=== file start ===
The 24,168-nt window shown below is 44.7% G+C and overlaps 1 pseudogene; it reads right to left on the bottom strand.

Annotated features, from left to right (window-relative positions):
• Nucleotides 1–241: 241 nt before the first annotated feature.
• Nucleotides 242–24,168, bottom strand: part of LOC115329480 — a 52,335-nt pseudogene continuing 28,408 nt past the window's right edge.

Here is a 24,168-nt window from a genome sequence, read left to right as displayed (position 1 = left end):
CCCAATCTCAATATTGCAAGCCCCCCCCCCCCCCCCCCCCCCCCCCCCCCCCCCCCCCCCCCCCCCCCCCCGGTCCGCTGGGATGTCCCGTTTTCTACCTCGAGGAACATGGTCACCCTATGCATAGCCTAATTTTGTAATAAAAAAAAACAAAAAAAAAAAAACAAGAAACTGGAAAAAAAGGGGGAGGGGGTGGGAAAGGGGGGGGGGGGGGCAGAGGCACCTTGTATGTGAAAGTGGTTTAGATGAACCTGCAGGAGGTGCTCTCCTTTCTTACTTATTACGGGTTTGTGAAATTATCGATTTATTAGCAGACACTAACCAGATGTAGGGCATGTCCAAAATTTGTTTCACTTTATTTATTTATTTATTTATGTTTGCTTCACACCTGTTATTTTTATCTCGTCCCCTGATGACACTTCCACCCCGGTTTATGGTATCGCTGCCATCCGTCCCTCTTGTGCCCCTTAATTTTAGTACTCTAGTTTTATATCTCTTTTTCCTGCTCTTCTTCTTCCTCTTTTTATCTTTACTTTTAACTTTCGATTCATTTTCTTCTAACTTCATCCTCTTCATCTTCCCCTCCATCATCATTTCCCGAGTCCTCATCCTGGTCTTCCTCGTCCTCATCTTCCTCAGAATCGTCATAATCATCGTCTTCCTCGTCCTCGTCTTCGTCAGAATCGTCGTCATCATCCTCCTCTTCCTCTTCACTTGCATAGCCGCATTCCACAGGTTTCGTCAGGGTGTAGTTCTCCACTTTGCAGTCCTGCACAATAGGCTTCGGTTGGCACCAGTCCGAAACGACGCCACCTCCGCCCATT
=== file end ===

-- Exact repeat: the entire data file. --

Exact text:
The 24,168-nt window shown below is 44.7% G+C and overlaps 1 pseudogene; it reads right to left on the bottom strand.

Annotated features, from left to right (window-relative positions):
• Nucleotides 1–241: 241 nt before the first annotated feature.
• Nucleotides 242–24,168, bottom strand: part of LOC115329480 — a 52,335-nt pseudogene continuing 28,408 nt past the window's right edge.

Here is a 24,168-nt window from a genome sequence, read left to right as displayed (position 1 = left end):
CCCAATCTCAATATTGCAAGCCCCCCCCCCCCCCCCCCCCCCCCCCCCCCCCCCCCCCCCCCCCCCCCCCCGGTCCGCTGGGATGTCCCGTTTTCTACCTCGAGGAACATGGTCACCCTATGCATAGCCTAATTTTGTAATAAAAAAAAACAAAAAAAAAAAAACAAGAAACTGGAAAAAAAGGGGGAGGGGGTGGGAAAGGGGGGGGGGGGGGCAGAGGCACCTTGTATGTGAAAGTGGTTTAGATGAACCTGCAGGAGGTGCTCTCCTTTCTTACTTATTACGGGTTTGTGAAATTATCGATTTATTAGCAGACACTAACCAGATGTAGGGCATGTCCAAAATTTGTTTCACTTTATTTATTTATTTATTTATGTTTGCTTCACACCTGTTATTTTTATCTCGTCCCCTGATGACACTTCCACCCCGGTTTATGGTATCGCTGCCATCCGTCCCTCTTGTGCCCCTTAATTTTAGTACTCTAGTTTTATATCTCTTTTTCCTGCTCTTCTTCTTCCTCTTTTTATCTTTACTTTTAACTTTCGATTCATTTTCTTCTAACTTCATCCTCTTCATCTTCCCCTCCATCATCATTTCCCGAGTCCTCATCCTGGTCTTCCTCGTCCTCATCTTCCTCAGAATCGTCATAATCATCGTCTTCCTCGTCCTCGTCTTCGTCAGAATCGTCGTCATCATCCTCCTCTTCCTCTTCACTTGCATAGCCGCATTCCACAGGTTTCGTCAGGGTGTAGTTCTCCACTTTGCAGTCCTGCACAATAGGCTTCGGTTGGCACCAGTCCGAAACGACGCCACCTCCGCCCATT